A chorus of American allies are calling for an investigation into the origins of the coronavirus pandemic, braving China’s anger in public disputes that could foreshadow closer Western partnerships against Beijing.
“You’re seeing a consensus among America’s closest allies that values and national security interests, with regard to the relationship with China, now trumps economics,” former Australian defense ministry adviser Patrick Buchan told the Washington Examiner.
Australian Prime Minister Scott Morrison has provided the most dramatic demonstration of that development in recent days by calling for an investigation into the emergence of the pandemic as well as the World Health Organization’s much-maligned response to the burgeoning crisis. Chinese officials tried to strangle that idea with economic threats, but Australian officials have refused to change course, to the delight of U.S. officials.
“There’s a global recognition that China is responsible for this crisis, wasn’t transparent, and that not getting to the bottom of this could lead to future pandemics,” the Atlantic Council’s Matthew Kroenig, author of a new book, The Return of Great Power Rivalry, told the Washington Examiner.
Chinese Communist officials have gone apoplectic. The editor of a state-run media outlet likened Australia to “chewing gum stuck on the sole of China’s shoes,” while Beijing’s top diplomat in Canberra issued a thinly veiled threat of economic retaliation against what the Chinese deem a “politically motivated” call for investigation.
“If the mood is going from bad to worse, people would think why we should go to such a country while it’s not so friendly to China,” Chinese Ambassador Cheng Jingye told the Australian Financial Review this week. “And also, maybe the ordinary people will think why they should drink Australian wine or eat Australian beef. Why couldn’t we do it differently?”
China’s threats against Australia haven’t deterred other nations from taking similar steps.
“When the global situation of Covid-19 is under control, it is both reasonable and important that an international, independent investigation be conducted to gain knowledge about the origin and spread of the coronavirus,” Swedish Health Minister Lena Hallengren wrote in a Wednesday message to her parliament. “It is also important that the entire international community’s handling of the Covid-19 pandemic, including the World Health Organization, is investigated.”
That flouting of Chinese threats extends beyond the coronavirus issue, as the Netherlands revealed by changing the name of its de facto embassy in Taiwan in a way that reflects its expanding partnerships with the self-ruled island. Chinese Communist officials, who regard the island as a renegade province subject to Beijing’s authority, reacted angrily to the move. Chinese state-run media responded by warning that the decision might inspire “Chinese companies to immediately stop exporting medical supplies to the country.”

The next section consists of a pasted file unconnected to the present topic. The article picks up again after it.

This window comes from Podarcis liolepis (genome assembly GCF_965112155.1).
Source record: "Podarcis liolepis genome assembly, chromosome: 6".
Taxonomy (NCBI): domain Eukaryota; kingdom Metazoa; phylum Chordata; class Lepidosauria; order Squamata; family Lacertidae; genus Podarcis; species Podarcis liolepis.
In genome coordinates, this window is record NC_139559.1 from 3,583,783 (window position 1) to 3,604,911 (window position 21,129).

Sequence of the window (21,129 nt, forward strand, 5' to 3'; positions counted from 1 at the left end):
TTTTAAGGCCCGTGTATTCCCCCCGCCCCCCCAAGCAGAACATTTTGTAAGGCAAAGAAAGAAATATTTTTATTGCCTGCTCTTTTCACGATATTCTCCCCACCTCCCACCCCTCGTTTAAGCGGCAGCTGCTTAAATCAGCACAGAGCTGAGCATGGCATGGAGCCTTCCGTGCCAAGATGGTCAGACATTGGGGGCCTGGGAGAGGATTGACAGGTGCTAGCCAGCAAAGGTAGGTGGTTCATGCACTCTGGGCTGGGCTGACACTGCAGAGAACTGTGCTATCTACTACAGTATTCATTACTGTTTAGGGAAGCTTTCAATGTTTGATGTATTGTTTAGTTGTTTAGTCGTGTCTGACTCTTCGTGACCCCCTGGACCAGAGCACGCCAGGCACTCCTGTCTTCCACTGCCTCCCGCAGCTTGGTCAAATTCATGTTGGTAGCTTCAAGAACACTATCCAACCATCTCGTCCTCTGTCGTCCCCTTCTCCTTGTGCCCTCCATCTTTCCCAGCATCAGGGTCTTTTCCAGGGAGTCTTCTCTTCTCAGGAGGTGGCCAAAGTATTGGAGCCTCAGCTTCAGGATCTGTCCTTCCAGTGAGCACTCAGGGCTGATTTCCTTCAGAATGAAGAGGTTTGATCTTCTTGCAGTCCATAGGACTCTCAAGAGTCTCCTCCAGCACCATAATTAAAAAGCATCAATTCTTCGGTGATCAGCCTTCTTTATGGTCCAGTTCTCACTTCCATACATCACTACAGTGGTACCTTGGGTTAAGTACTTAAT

Such disputes bode well for U.S. efforts to rally “an alliance of democracies” against threats emanating from the Chinese Communist Party, analysts say, despite other controversies that have rocked U.S. relationships with some allies.
“This is a good sign that we’re seeing a number of key democratic allies in Europe and Asia with a pretty unified voice saying, ‘China is a problem, we need more information, and [to not be] intimidated by China’s heavy-handed response,’” Kroenig said.
The controversies dovetail with President Trump’s criticisms of both China and the WHO, causing Secretary of State Mike Pompeo to renew his call for investigations and tout the superiority of democratic systems of governance over the Chinese regime.
“The solution to this crisis will come from freedom-loving people around the world,” Pompeo told reporters Wednesday, citing freedom of speech in democratic societies. “Authoritarian regimes are poorly designed to deal with the kind of crisis that this pandemic has engendered.”
In the meantime, Chinese officials went so far as to publish in an unflattering way the details of a private conversation between Cheng and one of Australia’s top diplomats, which the Australian Foreign Affairs Ministry condemned as an unusual violation of “the long-standing diplomatic courtesies and professional practices” that govern diplomatic exchanges.
“Australia is no more going to change our policy position on a major public health issue because of economic coercion or threats of coercion, than we would change our policy position in matters of national security,” Australian Trade Minister Simon Birmingham said.
Australia’s defiance reflects a sea change in domestic public opinion in recent years, which the coronavirus pandemic intensified. “Morrison is under such domestic political pressure from the Australian people, who are now pushing back so hard against China,” explained Buchan, who leads the U.S. Alliances Project at the Center for Strategic and International Studies. “He’s got to come up with something that feeds that sentiment.”